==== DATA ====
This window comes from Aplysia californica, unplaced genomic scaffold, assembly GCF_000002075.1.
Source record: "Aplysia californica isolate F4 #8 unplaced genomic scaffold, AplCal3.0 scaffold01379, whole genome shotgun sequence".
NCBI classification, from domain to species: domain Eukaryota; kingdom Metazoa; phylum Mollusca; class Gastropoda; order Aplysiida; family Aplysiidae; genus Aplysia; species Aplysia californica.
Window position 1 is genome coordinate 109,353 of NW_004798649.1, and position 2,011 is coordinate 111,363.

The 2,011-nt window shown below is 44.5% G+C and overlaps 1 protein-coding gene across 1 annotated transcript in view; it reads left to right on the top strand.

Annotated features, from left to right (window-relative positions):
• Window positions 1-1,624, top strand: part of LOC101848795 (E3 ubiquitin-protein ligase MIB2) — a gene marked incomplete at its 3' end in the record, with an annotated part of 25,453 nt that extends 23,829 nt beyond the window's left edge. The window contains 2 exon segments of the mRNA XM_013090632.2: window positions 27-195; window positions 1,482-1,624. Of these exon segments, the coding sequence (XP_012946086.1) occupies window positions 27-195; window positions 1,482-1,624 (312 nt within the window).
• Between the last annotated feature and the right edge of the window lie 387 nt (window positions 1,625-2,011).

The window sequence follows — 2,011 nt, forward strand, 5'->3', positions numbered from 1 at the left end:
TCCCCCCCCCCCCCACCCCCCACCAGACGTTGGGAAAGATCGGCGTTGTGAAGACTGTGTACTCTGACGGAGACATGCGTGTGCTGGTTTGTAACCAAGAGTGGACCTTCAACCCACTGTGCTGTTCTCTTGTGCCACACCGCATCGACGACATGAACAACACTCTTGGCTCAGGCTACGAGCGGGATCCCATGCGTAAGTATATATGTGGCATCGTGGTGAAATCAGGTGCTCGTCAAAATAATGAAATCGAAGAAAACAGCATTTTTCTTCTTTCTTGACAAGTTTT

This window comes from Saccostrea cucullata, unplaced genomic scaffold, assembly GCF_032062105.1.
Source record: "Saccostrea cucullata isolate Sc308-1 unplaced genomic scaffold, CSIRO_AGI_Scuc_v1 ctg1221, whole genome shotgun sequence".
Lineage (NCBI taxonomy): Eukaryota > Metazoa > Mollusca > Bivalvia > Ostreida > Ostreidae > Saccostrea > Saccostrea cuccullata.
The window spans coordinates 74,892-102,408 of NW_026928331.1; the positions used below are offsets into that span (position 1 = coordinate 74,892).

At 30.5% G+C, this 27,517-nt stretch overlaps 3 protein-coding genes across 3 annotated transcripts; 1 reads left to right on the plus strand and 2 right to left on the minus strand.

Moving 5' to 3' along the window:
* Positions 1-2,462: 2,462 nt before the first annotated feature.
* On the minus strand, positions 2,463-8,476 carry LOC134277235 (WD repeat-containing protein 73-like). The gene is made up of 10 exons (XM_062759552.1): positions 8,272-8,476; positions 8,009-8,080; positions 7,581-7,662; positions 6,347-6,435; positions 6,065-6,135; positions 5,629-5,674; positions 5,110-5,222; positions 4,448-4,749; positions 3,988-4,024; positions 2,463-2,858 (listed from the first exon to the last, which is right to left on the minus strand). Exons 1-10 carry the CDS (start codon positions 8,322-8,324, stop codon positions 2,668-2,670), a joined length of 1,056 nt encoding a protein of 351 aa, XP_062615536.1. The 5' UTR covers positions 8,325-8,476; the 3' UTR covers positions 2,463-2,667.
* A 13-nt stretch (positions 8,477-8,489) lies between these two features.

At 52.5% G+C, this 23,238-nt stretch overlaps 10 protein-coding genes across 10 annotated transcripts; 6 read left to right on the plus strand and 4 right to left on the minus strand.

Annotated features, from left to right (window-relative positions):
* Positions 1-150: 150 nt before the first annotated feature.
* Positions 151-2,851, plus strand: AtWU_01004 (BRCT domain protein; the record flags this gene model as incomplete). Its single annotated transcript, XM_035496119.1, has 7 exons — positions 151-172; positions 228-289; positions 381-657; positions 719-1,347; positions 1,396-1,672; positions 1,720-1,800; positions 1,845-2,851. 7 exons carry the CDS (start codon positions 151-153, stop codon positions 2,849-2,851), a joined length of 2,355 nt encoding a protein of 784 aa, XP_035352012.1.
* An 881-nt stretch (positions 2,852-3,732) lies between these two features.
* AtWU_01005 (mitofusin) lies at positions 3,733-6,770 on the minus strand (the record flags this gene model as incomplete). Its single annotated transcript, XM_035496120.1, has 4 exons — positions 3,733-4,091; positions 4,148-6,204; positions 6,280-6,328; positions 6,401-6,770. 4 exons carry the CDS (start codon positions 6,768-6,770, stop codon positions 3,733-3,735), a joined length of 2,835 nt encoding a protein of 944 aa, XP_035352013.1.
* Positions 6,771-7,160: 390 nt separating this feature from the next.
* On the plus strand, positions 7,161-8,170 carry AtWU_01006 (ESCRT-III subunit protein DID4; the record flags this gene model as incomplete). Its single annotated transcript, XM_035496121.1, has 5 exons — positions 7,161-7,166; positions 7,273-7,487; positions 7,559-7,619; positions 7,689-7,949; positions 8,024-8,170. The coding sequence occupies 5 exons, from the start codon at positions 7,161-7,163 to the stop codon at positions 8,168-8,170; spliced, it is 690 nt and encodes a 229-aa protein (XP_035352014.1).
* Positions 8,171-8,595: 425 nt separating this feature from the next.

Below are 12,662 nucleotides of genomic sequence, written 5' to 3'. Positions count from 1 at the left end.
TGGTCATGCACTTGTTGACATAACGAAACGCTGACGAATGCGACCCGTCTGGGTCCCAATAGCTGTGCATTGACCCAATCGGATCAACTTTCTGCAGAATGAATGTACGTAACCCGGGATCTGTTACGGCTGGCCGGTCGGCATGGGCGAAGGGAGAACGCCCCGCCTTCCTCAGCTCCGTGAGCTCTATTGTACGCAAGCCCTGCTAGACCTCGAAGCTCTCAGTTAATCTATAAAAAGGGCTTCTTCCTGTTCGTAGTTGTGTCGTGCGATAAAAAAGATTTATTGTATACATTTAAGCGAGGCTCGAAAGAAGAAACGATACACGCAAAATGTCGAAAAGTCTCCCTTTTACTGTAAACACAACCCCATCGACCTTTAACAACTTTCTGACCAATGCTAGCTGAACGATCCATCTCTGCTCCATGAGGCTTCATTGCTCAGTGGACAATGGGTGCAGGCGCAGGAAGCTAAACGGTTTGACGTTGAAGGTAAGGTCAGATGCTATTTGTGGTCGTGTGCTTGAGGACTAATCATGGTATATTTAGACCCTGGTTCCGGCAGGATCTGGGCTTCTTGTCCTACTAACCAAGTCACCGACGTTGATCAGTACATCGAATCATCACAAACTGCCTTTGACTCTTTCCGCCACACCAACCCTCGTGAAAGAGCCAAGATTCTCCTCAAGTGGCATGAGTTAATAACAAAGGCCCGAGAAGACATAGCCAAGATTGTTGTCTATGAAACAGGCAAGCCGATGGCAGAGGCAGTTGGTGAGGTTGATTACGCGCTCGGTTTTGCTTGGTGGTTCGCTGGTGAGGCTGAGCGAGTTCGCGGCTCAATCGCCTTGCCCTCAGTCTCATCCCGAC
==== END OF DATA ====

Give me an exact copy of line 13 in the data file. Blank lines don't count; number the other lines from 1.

Lineage (NCBI taxonomy): Eukaryota > Metazoa > Mollusca > Bivalvia > Ostreida > Ostreidae > Saccostrea > Saccostrea cuccullata.